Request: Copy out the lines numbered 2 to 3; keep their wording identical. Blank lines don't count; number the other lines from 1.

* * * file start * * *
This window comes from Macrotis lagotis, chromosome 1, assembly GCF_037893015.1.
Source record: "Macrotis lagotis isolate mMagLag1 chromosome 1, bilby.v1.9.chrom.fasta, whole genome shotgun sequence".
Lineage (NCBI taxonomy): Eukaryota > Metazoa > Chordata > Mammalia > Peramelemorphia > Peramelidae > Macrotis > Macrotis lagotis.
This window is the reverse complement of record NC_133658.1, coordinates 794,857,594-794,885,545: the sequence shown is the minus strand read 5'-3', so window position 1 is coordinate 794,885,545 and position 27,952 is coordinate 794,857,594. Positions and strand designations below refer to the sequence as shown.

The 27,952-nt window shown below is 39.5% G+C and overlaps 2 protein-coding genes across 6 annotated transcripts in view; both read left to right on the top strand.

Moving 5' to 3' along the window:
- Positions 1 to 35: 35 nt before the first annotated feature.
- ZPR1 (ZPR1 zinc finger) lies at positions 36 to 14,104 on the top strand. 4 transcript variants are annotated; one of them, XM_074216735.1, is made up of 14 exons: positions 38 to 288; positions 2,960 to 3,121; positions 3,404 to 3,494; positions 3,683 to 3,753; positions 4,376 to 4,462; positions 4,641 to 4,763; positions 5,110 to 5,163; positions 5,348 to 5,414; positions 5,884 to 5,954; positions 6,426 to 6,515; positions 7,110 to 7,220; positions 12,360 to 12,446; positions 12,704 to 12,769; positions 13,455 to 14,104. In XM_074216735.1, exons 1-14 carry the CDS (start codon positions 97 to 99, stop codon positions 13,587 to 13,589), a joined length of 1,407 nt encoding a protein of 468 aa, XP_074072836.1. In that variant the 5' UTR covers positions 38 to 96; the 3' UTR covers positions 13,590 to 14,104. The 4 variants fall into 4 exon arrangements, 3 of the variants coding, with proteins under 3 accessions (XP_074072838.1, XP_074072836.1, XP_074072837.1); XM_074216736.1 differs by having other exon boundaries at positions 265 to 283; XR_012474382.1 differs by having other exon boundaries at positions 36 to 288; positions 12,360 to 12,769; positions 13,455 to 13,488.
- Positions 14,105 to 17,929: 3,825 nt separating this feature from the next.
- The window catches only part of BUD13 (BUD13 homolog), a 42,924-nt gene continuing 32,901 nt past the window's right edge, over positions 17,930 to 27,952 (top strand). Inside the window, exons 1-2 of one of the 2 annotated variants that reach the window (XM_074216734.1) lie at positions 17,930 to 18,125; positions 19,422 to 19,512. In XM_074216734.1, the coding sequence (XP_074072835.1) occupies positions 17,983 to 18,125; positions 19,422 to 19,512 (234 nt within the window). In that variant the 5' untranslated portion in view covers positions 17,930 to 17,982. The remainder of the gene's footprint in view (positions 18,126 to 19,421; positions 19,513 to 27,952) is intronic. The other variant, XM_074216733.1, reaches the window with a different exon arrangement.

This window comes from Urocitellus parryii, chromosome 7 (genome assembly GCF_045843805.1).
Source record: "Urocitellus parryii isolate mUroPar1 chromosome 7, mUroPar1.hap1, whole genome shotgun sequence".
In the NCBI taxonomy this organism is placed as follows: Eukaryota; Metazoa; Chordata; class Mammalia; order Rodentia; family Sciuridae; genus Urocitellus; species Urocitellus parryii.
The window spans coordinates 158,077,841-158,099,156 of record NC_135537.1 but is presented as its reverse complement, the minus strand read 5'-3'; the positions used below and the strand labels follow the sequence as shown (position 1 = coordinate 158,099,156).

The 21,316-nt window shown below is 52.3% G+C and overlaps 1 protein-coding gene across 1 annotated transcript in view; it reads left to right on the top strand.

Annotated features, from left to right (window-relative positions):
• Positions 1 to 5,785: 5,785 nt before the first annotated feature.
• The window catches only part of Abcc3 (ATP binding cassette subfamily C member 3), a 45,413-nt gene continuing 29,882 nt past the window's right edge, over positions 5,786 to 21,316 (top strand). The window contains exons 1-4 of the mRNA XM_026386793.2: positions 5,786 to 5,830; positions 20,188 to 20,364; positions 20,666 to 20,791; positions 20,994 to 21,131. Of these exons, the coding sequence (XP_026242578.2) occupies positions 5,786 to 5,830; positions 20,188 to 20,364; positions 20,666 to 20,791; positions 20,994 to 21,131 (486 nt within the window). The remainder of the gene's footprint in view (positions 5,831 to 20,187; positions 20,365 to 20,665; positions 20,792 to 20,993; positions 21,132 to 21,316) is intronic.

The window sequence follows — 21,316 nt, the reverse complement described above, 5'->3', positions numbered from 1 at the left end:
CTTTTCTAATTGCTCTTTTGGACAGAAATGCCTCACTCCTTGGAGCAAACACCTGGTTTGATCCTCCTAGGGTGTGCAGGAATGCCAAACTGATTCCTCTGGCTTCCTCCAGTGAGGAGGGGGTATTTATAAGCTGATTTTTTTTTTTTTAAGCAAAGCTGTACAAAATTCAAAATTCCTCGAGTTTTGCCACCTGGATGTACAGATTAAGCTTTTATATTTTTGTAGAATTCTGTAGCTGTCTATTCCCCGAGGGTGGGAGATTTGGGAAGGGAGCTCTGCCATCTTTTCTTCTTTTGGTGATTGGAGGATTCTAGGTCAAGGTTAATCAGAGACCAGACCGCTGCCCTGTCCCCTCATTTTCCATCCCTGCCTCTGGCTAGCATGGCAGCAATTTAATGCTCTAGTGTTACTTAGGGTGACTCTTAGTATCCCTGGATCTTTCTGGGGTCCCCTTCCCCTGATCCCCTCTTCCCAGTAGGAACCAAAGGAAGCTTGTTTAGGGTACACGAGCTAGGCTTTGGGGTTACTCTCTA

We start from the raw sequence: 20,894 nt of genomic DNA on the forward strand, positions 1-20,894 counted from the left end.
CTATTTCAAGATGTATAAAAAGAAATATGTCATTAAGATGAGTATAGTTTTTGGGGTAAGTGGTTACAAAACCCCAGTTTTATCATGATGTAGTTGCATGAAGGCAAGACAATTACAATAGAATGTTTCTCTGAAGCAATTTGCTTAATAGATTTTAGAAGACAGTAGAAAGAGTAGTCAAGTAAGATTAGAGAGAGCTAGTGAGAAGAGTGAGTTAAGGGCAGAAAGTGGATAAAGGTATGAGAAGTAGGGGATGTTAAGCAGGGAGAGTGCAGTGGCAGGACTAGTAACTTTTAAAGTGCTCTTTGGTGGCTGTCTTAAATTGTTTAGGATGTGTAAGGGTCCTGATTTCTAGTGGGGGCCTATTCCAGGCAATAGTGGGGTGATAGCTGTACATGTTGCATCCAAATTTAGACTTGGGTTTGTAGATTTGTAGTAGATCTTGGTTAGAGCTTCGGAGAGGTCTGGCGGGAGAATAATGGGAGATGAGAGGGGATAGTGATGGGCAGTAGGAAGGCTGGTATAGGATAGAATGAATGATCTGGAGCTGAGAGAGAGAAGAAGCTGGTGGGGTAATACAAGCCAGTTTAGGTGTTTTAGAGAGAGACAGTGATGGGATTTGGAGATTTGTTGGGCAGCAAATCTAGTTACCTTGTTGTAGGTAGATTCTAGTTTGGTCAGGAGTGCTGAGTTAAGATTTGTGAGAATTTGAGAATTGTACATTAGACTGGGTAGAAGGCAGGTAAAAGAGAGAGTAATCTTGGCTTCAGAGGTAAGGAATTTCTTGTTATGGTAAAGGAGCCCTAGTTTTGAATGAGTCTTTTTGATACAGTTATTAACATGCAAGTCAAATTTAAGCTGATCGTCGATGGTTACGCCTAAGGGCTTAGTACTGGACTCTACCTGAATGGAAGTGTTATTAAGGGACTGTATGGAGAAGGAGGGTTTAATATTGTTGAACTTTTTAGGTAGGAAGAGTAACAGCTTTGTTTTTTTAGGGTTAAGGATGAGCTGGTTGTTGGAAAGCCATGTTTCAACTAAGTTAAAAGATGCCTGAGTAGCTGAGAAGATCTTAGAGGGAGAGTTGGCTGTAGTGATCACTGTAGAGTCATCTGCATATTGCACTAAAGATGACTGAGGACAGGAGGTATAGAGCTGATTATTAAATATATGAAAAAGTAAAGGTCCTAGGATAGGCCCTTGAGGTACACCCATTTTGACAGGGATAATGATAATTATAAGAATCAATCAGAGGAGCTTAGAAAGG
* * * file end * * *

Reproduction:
Source record: "Macrotis lagotis isolate mMagLag1 chromosome 1, bilby.v1.9.chrom.fasta, whole genome shotgun sequence".
Lineage (NCBI taxonomy): Eukaryota > Metazoa > Chordata > Mammalia > Peramelemorphia > Peramelidae > Macrotis > Macrotis lagotis.